The topic caught my eye - How do we give generously during tough economic times?
My hubbie and I have been fortunate to still have our jobs and able to make our house payment and pay our bills. But like the rest of the country, we fill the pinch. If you're not in dire economic straits at the moment, you want to do everything in your power to not be by tomorrow. I'm with you.
When money gets tight, I find the first thing to go in someone’s budget is often their giving. I believe this is a mistake. I’m reminded of Proverbs 3:9,“Honor the LORD with your wealth and with the best part of everything your land produces.”
In the Old Testament, farmers were commanded to give from the first fruits of their crops. This is important because as a farmer, you are never sure how the whole season’s crop is going to come in. When you give from the first crop not knowing what the rest of the season’s crop will bring, you are really taking a leap of faith and increasing your dependence on God.
That makes me think of our community garden and how this could apply. I never really thought about how FIRST is so important. Yes, I write my tithe check to our church the day I get paid, but it's not visible. I think I'll create a First Fruits Bucket for our group for harvesting days this summer and help us all apply this concept. I always enjoy a good visual!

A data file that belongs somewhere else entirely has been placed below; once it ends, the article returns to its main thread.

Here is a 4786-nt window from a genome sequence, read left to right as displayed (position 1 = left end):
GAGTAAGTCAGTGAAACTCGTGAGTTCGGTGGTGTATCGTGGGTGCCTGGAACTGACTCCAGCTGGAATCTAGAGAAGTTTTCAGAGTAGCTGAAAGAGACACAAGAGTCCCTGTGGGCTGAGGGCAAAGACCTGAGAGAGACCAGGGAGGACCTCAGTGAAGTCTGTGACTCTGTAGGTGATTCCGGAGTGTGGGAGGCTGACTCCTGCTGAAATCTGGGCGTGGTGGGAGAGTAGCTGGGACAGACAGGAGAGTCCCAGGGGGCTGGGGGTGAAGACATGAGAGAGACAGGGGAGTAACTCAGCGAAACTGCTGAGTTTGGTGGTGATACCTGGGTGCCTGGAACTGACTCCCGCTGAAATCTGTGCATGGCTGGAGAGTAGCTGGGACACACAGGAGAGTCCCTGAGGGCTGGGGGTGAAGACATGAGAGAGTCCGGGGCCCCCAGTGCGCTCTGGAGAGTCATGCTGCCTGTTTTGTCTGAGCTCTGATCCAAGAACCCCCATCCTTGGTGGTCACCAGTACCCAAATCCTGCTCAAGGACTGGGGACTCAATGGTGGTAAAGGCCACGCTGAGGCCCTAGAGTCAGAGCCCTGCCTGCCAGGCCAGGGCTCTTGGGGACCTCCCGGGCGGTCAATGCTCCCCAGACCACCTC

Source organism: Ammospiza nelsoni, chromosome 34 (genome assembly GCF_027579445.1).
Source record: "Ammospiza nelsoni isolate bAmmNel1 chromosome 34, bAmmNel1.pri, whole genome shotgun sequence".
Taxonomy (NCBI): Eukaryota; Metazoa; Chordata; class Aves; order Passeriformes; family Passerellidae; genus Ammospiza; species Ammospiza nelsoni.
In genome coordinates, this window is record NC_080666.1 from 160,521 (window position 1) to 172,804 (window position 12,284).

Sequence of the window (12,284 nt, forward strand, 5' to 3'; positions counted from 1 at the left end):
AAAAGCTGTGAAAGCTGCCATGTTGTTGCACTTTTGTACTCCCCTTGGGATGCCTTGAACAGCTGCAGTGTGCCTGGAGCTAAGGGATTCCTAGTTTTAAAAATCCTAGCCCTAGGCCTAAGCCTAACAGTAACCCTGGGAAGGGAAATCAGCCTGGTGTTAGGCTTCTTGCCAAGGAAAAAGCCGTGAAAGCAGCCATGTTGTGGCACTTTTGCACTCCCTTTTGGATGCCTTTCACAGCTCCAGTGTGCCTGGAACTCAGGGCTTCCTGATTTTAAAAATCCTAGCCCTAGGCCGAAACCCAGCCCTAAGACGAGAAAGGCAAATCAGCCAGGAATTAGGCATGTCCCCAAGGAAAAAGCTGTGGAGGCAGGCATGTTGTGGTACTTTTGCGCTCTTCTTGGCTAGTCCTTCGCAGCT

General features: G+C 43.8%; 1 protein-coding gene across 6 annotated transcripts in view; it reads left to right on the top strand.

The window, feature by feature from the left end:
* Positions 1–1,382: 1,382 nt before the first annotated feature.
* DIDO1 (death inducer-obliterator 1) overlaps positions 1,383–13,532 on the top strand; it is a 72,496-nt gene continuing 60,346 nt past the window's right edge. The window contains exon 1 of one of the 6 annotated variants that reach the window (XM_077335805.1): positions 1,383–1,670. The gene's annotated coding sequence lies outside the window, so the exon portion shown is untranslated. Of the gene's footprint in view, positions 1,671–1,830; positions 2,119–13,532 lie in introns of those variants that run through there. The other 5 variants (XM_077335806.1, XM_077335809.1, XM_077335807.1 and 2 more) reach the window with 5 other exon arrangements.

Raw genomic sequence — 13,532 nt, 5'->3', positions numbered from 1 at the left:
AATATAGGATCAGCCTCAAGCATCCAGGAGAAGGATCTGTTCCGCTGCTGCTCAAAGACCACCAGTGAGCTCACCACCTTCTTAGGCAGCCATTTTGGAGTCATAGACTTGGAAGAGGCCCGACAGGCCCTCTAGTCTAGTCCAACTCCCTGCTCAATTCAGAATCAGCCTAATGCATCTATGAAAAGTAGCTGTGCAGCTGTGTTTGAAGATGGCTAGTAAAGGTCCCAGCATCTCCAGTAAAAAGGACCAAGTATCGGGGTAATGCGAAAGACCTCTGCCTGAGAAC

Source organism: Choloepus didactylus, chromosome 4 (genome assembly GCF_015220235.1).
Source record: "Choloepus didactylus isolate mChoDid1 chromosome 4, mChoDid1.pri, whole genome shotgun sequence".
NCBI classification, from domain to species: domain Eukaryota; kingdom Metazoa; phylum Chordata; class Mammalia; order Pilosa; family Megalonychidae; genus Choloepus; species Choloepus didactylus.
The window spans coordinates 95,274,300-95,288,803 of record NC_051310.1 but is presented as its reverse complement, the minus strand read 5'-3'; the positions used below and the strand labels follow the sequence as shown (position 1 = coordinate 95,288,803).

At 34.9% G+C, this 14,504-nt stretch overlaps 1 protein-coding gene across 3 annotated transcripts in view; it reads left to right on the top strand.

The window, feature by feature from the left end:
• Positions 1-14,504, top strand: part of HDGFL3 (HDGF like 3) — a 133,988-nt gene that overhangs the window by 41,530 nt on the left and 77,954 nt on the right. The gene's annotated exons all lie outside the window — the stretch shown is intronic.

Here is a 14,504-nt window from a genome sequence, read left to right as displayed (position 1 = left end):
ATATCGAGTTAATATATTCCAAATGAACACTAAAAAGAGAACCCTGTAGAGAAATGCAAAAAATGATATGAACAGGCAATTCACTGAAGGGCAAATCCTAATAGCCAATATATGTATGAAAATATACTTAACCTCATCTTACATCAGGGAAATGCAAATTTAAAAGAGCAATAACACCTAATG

If I'm continuing to look for opportunities to give and feeling the pinch, then according to Steve,
My generosity causes me to rely on God more than I normally would, which is actually a good thing. It’s important to remember that while financial generosity is important, it’s not our only resource to giving generously. We can be generous with:
1. Our compassion. When we know a friend or neighbor is hurting, we can offer supporting ears to listen, help with chores, or send a comforting note.
2. Our hospitality. Almost daily, we learn of those who need food and shelter that we could easily provide. Have others over for dinner. It’s a blessing to them and you will enjoy spending time with others.
3. Our stuff. Now is a great time to go through your stuff to see what can be shared with others.
4. Our faith. This current crisis may represent the greatest opportunity we have ever had to share our faith with others.
I am reminded of the Sea of Galilee and the Dead Sea in Palestine. The Sea of Galilee is fresh and fruitful. However the Dead Sea cannot sustain life. It is bitter and barren.
Why the difference? They are alike in almost every way but one. The Sea of Galilee both gives and takes. The Dead Sea, on the other hand, has no outlet, so it only takes in.
We have a choice, we can either be like the Sea of Galilee, which has a continual flow of give and take, and can support other lives. Or, we can be like the Dead Sea and continue to harbor what we have, but never sustain others.